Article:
Long-Term Hazards

Any drug that is taken over a prolonged period of time can have an effect on your health. Several of the physical barriers that can occur range from infertility problems to overall brain functions.  

  • An increased risk of developing lung, head, and neck cancers
  • Lack of motivation
  • Decreased sperm count in men
  • Irregular menstruation in women
  • Respiratory problems
  • Heightened risk of infections, especially the lungs
  • Poor short-term memory recall
  • Inability to shift attention normally
  • Inability to understand complex information​

Unpredictable Reactions

The National Institute on Drug Abuse reports that marijuana can affect each person differently according to their own body chemistry and the type of pot used.   Some people can use weed and never have any negative reactions while others may try it and get entirely freaked out by the experience.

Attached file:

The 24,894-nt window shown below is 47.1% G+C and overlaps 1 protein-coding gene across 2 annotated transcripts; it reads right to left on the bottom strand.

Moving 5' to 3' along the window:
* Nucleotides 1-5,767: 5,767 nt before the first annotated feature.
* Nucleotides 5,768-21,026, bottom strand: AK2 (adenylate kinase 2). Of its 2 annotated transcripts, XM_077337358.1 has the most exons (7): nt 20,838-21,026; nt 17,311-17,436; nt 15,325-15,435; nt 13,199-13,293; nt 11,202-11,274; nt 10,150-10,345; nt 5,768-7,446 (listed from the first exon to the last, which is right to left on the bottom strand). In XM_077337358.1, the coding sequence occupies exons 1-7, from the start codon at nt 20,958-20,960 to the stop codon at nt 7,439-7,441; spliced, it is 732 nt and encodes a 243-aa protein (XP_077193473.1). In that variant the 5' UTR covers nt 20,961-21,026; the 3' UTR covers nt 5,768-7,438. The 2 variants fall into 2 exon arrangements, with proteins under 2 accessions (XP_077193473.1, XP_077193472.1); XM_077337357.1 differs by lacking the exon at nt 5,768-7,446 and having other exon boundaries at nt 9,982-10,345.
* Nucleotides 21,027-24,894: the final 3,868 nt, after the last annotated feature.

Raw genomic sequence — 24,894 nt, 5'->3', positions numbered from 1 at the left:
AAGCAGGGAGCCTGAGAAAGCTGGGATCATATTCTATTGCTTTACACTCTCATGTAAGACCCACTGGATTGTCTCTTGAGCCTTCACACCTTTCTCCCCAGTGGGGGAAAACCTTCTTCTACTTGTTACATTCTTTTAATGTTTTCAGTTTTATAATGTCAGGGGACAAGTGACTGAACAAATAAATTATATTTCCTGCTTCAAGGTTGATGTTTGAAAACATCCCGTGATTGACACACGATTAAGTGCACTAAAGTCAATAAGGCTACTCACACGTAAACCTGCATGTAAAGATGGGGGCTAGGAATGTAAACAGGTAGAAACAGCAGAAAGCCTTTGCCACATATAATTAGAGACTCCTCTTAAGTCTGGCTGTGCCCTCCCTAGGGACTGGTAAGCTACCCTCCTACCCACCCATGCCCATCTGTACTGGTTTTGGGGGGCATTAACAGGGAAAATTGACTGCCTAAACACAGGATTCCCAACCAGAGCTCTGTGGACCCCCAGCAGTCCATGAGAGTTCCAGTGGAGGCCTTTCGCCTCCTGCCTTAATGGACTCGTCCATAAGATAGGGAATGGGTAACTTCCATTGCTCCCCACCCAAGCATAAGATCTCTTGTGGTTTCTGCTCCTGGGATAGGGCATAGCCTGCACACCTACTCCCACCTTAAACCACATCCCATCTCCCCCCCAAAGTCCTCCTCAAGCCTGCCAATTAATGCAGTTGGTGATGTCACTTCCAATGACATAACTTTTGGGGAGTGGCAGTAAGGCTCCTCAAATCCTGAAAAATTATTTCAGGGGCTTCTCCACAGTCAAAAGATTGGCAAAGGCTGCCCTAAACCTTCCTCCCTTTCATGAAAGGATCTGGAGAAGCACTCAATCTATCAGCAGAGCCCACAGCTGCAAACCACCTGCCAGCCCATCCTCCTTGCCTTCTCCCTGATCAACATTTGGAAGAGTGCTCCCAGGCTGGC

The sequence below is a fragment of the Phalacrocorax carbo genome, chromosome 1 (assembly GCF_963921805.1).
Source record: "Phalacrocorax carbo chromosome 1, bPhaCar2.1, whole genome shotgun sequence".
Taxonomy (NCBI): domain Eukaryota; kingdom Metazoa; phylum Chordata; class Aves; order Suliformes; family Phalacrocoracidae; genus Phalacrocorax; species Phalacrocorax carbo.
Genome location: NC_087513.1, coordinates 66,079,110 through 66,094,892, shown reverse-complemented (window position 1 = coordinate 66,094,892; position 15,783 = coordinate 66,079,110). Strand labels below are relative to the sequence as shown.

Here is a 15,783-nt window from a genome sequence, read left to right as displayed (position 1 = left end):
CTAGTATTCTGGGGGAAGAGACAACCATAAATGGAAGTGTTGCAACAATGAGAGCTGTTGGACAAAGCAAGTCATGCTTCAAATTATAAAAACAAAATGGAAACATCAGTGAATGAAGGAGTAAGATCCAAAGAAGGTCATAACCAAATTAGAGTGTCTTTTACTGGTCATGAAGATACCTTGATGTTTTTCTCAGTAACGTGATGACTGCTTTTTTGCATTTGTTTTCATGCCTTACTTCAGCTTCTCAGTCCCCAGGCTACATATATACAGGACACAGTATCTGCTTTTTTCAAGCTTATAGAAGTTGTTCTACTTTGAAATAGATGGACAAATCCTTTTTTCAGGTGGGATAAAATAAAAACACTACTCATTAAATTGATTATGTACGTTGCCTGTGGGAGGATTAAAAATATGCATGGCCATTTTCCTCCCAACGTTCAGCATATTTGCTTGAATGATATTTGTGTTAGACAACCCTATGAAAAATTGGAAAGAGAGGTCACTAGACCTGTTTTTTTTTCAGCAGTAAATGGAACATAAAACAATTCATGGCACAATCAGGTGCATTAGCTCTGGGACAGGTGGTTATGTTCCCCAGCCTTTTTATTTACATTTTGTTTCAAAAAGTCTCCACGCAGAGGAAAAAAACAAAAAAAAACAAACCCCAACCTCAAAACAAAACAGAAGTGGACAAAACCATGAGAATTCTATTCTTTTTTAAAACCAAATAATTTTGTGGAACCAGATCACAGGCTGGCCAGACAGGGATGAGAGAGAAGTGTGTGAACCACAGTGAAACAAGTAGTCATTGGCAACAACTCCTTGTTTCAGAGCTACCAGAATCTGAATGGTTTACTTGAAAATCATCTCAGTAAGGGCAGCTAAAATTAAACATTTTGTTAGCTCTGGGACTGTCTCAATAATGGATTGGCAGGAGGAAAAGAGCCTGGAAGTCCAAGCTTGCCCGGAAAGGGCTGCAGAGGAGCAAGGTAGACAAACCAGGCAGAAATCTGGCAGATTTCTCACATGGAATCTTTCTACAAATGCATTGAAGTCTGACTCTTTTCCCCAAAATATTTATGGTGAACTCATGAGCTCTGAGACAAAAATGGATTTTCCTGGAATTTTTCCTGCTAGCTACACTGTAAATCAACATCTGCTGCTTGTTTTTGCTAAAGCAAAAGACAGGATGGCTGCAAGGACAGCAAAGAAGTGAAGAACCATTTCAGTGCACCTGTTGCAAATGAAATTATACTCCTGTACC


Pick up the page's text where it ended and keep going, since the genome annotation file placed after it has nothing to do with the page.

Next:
• Your biology (genetic makeup)
  • Marijuana’s strength (amount of active ingredient THC)
  • Previous experience with the drug
  • How it’s taken (smoked versus ingested)
  • Whether alcohol or other drugs are taken too​

Not Your Grandfather’s Pot

Studies have found that the marijuana available today is much different in terms of potency compared to what was generally available in the 1960s when the use of the drug became widespread in the United States.  

Today’s strains of the plant contain much more of the active ingredient in marijuana: tetrahydrocannabinol or THC, researchers say.   That makes today’s weed much more potent than that smoked by the hippies and flower children of the Woodstock generation.

How marijuana affects the individual user depends on many different factors, including body chemistry and the potency of the drug.